Thursday, May 03, 2007

Freakonomics


H. always has a book on the go, anything from Harry Potter to advanced maths; he has broad tastes you could say.
Personally I wouldn't touch maths having comprehensively failed every maths exam I've ever taken. My mind scampers into the quiet, dark corners of my brain when a number comes into view and I'm as capable of calculating the area of my kitchen that needs tiling as doing the pole vault. So it's a good job I fell in love with a mathematician.
Imagine my shock, then, when I find myself absorbed in an economics book. It's called "Freakonomics" it's got a garish cover and it describes its author as a "rogue economist" who "explores the hidden side of everything" None of this would normally tempt me but H. would keep reading bits out loud...
All of the book is fascinating but just now with our attention fixed on grand parenting this was the chapter that was the most gripping: "What makes a perfect parent?" and before you prepare to whip yourself with the shame of bringing up your children the wrong way, don't bother because none of the following factors affect your child's test scores:
The child's family is intact
The neighbourhood
The child's mother works
The child attended Head Start
The child goes regularly to museums
The child is regularly smacked
The child frequently watches television
The child's parents read to him every day.
In essence then all the days I spent in museums, all the hours I spent reading to my children, keeping from vegetating in front of the TV didn't affect their educational progress at all whereas the fact that we're both university graduates, had our children slightly later than average and have masses of books did...

So I felt absolutely no guilt yesterday as I watched "Grey's Anatomy" with the baby on my knee.
(Don't worry, I'm not confusing parenting and grand parenting here. The baby spends many hours in my care as his mother works.)

15 comments:

Kate said...

Angela, what a surprise to see both your caption and your commentary. Steve L was one of my students when he was in high school, a brillant and very funny young man who also befriended my own son when both of them were in elementary school. Saw Steve a year ago during my former school's class reunion summer festival. The book is STILL on the best-seller list!!~

Kate said...

PS The photo is lovely!

FrenchGardenHouse said...

Thanks so much for visiting my blog! Personally, I think all the hours I kept my kids from watching tv, did crafts and schlepped them to museums has done them a world of good.:)

Or maybe it was for ME to not go stir crazy! Love your blog.

Lidy

Open Grove Claudia said...

I love that book. The Steves are a bit of hereos of mine. Some of their research has been proven wrong, but it's fun anyway to just think outside the damn box. You can get an update on the research on their blog. Levitt is a really cool guy - 2 biological kids, 3 adopted kids.

It's nice of you to love this baby so much. You are pretty awesome too!

Shaz said...

Hey Ang what a joy to have that little bub with you, I am envious he really is beautiful.
Sounds like an interesting book although I would have borked at the maths thing aswell.
Love seeing a new post I am missing you.

Kerry-Anne said...

This is a book I've been meaning to read for ages. Now you've got my interest up again...

What's "slightly later than average" by the way? I don't know what the average age of new mothers is these days; I only know that most of my friends started having kids at around 24 - which seemed really young to me.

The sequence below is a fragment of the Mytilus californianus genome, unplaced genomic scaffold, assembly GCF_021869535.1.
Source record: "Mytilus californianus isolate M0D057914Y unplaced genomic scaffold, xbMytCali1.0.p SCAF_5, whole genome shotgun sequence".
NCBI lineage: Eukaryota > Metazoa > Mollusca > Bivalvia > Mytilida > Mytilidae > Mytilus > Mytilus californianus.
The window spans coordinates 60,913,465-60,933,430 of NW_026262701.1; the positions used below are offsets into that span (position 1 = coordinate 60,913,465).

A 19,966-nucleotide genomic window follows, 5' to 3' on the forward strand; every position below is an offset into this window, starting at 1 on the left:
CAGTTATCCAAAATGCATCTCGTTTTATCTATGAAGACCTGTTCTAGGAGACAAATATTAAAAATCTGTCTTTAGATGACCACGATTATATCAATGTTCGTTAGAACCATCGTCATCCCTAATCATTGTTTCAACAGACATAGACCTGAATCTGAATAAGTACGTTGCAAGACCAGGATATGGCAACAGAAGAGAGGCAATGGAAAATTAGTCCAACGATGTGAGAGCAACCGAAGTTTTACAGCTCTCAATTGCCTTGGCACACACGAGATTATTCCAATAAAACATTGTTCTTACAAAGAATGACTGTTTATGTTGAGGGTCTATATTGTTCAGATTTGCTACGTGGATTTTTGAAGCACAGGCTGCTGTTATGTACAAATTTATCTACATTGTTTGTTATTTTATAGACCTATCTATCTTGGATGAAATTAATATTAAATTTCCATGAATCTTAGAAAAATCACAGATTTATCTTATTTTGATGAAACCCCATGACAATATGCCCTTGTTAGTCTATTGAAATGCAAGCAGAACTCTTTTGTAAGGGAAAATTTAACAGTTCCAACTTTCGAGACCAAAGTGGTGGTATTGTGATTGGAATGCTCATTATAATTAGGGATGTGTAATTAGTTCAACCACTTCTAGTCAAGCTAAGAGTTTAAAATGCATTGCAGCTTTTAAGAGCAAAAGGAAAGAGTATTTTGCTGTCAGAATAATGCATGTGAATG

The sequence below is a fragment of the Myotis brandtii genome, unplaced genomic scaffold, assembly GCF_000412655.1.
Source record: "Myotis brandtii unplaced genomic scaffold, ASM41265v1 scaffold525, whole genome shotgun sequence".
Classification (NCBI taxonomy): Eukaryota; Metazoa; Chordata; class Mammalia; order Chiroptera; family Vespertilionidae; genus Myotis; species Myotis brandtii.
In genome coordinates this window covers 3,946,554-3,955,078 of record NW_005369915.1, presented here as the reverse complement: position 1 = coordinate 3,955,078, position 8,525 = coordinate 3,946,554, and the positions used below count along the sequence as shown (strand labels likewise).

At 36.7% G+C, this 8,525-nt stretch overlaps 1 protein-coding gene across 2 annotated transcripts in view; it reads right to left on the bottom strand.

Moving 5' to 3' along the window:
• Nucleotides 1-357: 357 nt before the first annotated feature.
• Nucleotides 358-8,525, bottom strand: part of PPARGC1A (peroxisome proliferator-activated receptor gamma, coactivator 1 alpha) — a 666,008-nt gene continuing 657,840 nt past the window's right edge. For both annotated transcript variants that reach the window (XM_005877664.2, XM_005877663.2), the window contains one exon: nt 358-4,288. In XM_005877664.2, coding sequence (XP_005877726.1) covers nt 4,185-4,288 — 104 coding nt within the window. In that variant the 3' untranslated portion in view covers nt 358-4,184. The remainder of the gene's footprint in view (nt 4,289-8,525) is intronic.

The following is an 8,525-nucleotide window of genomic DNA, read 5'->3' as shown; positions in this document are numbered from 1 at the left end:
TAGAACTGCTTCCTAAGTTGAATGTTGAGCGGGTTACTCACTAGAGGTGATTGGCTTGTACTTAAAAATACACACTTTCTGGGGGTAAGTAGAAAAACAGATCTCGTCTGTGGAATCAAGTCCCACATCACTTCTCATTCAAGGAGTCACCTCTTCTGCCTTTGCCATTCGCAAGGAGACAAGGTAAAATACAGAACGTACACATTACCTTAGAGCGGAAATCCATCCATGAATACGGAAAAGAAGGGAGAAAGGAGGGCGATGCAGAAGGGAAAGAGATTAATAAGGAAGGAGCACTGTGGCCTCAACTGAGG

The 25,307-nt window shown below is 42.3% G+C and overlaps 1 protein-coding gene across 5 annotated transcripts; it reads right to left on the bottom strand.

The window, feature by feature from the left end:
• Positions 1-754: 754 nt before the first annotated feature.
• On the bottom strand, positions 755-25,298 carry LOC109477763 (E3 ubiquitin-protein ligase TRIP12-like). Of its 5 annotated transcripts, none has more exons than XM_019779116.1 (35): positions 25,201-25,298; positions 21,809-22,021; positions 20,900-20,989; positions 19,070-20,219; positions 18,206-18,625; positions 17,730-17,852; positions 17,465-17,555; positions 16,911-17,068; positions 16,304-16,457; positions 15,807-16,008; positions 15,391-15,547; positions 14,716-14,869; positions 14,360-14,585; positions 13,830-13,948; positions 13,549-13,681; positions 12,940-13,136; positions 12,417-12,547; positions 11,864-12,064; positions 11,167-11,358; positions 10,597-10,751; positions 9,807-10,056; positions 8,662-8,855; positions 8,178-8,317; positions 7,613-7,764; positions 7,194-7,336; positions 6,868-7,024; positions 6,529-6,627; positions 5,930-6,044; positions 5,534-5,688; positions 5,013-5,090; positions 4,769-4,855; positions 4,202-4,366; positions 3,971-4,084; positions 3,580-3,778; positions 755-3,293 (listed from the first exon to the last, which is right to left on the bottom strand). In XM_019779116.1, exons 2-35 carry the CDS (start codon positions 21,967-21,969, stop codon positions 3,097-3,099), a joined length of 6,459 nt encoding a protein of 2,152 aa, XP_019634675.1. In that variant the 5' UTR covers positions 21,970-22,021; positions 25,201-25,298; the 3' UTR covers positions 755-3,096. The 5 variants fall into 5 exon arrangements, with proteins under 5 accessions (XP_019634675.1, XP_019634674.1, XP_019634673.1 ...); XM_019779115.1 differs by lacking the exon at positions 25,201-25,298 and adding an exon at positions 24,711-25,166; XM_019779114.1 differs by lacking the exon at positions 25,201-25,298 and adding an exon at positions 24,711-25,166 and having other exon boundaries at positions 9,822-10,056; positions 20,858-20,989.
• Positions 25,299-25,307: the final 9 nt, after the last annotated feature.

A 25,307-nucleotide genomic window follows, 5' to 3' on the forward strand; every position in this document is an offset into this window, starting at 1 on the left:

CJ said...

Expanding my horizons again...I was really interested in that book so I googled it and found the blog mentioned in the comments above. Interesting stuff. Other points of view are always interesting!

You're so lucky you get to spend time with that lovely grandson of yours ;)

Jilly said...

Perfect parenting, it would seem to me, who is childless, would be to have parents (or one parent) who show their love and who instill in their child a sense of self-belief - 'YOU can do it!'

But a child needs to know, above all, that it is loved, else it doesn't know how to love or receive it in the big wide world.

Lots of cuddling and kissing is important, I'd think.

Jilly said...

Angela

Comments I post to your Nice blog are coming back to me. They come to me from that June Yahoo address you have/had. I have forwarded two on to you but have had no response so am wondering if there is some problem my end/your end. Dunno? Can you check your email Inbox.

angela said...

Thanks for your comments. It's nice to hear about the Steve's and the website.
H. tells me that our book is a reprint and in the back are arguments refuting the criticisms on their conclusions.
For me the scariest and perhaps the most depressing thought was that up to a certain age what we are counts for more than what we do for our children.

roger said...

It's one of those books just off my radar - you know, you see it, cherish it, but think not just yet.

angela said...

Kerry-Anne: my idea of slightly older than average was 30 though the book says "older mothers" without giving an age.
You're right 24 seems too young to me but then my daughter's 19 and she's a very competent mother.
Angela

Marisa said...

Well, as a working mom, I guess I can make up for it a bit with the reading every day, which we do as a family every night.

Jane Poe (aka Deborah) said...

My eldest children can certainly wait until they make me a grandmother; however, this gives me quite a bit of reassurance!! And yes, Grey's Anatomy rocks!
xx, JP

cityfarmer said...

Hey, I just bought that same pot of johnny jump ups